A holographic character popular in one of Quark's holosuites on Deep Space 9, created by Julian Bashir's friend Felix. Vic Fontaine was a "lounge singer" who, in the simulation, ran a nightclub in the Earth city of Las Vegas, circa 1962. He was modelled after 20th-century entertainers such as Frank Sinatra and Dean Martin, and had a repertoire of swing-era songs that he performed with his band, such as "Come Fly With Me," "All the Way" and "You're Nobody Till Somebody Loves You." The Fontaine hologram was programmed to be highly perceptive of the intricacies of interpersonal relationships, and in that capacity proved to be a valuable mentor to many residents of DS9. He helped Odo express his feelings toward Kira, which launched their romantic relationship. He helped Nog regain his sense of purpose after an emotionally debilitating injury in the Dominion war. As a gift to Vic, Nog talked his uncle Quark into letting his program run around the clock, 26 hours a day. Felix programmed Fontaine as a heuristic, fully interactive hologram, making him self-aware as a collection of photons and forcefields. In fact, his program was so sophisticated that Vic had the ability to turn himself on and off at will, and even appear in another holosuite if he so desired.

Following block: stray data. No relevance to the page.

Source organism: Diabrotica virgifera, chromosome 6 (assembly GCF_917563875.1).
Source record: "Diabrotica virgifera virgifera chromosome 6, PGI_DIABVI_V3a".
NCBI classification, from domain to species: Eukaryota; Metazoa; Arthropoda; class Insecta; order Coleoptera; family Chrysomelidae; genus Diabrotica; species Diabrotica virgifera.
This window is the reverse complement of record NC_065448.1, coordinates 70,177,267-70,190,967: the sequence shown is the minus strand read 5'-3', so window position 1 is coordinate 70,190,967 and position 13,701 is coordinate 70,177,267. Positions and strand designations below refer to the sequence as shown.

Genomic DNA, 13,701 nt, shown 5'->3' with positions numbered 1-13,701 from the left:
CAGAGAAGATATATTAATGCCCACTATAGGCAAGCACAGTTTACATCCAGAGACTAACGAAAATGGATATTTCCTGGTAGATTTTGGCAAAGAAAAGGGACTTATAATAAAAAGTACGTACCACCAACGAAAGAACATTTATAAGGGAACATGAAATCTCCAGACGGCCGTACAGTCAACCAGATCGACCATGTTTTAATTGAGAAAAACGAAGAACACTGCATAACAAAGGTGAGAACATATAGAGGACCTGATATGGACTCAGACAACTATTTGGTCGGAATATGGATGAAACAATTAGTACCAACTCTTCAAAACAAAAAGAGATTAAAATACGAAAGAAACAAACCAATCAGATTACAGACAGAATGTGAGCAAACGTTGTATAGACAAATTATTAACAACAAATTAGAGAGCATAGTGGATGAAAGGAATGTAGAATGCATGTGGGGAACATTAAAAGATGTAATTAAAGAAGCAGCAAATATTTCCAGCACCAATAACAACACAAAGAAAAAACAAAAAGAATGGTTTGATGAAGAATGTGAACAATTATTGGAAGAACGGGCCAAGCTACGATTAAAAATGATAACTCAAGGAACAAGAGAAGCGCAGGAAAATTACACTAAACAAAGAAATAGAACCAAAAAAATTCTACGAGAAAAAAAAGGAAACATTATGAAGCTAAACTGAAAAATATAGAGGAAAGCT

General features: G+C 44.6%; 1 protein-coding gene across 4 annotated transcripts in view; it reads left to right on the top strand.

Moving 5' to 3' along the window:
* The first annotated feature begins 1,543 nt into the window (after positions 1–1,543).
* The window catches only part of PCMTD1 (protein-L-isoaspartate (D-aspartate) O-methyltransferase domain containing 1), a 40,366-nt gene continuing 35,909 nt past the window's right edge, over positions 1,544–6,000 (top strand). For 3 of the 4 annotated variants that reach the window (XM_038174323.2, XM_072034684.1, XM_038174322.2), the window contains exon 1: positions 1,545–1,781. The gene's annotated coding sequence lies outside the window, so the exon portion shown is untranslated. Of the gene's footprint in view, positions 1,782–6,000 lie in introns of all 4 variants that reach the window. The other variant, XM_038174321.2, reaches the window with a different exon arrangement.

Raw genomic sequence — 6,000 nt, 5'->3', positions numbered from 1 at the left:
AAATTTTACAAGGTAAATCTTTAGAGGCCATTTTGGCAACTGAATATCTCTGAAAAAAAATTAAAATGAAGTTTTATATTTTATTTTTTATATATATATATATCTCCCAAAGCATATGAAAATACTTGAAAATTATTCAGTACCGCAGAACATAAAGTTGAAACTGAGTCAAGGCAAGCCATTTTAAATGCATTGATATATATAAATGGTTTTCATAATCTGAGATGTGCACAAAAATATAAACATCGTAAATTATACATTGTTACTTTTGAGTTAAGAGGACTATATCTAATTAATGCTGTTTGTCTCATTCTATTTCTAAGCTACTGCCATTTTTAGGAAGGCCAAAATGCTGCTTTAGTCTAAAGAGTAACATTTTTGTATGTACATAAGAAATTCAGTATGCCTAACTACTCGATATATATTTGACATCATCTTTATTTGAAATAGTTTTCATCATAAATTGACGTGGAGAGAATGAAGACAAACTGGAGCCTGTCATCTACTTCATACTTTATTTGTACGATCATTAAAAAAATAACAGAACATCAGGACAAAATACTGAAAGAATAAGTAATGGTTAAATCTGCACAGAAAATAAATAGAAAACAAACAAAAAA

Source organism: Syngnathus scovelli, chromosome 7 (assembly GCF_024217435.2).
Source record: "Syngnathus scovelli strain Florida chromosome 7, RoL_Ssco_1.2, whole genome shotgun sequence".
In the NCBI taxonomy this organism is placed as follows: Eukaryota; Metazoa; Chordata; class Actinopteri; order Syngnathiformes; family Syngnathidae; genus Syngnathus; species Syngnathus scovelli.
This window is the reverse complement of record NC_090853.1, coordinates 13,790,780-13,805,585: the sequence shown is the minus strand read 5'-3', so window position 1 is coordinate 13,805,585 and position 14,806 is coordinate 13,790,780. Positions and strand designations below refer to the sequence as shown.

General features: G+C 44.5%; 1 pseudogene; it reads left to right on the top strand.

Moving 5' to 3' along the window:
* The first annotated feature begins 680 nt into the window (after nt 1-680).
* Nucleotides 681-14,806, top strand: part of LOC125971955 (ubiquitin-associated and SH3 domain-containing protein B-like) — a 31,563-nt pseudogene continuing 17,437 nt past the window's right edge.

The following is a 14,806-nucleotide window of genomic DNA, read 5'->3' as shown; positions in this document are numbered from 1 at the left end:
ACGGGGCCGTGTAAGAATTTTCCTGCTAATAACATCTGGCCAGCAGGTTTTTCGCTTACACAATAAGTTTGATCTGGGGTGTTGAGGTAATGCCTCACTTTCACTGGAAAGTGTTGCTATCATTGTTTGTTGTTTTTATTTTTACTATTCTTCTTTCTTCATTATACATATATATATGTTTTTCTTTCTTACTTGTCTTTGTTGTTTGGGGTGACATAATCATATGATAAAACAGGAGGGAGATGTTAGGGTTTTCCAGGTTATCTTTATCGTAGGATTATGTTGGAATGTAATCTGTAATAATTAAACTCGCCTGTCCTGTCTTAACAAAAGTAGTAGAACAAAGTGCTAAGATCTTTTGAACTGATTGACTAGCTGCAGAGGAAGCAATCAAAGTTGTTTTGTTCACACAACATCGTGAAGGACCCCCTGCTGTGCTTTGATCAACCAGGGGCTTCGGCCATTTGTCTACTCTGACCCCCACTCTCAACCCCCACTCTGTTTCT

In 2375, a problem arose for Fontaine in the form of a mobster character named Frankie Eyes, who bought out the hotel Fontaine performed in and threatened to blackball him out of Vegas. Frankie Eyes was a "jack-in-the-box" that Felix included in the holosuite program to shake things up and keep it interesting. Since the program wouldn't allow the deletion of the character, and since resetting the program would wipe out all of Vic's memories on DS9, users were forced to play along and help Vic defeat his foe in a way that was period-specific. To keep their friend's matrix from being permanently eliminated, the DS9 crew got involved in an elaborate scheme to frame Frankie Eyes, and succeeded in restoring normalcy to Vic's environment.
Late that same year, after the end of the Dominion war, Vic hosted a victory party in his bar that also served as a farewell for Chief O'Brien, Odo and Worf. During that party he sang an emotional rendition of "The Way You Look Tonight."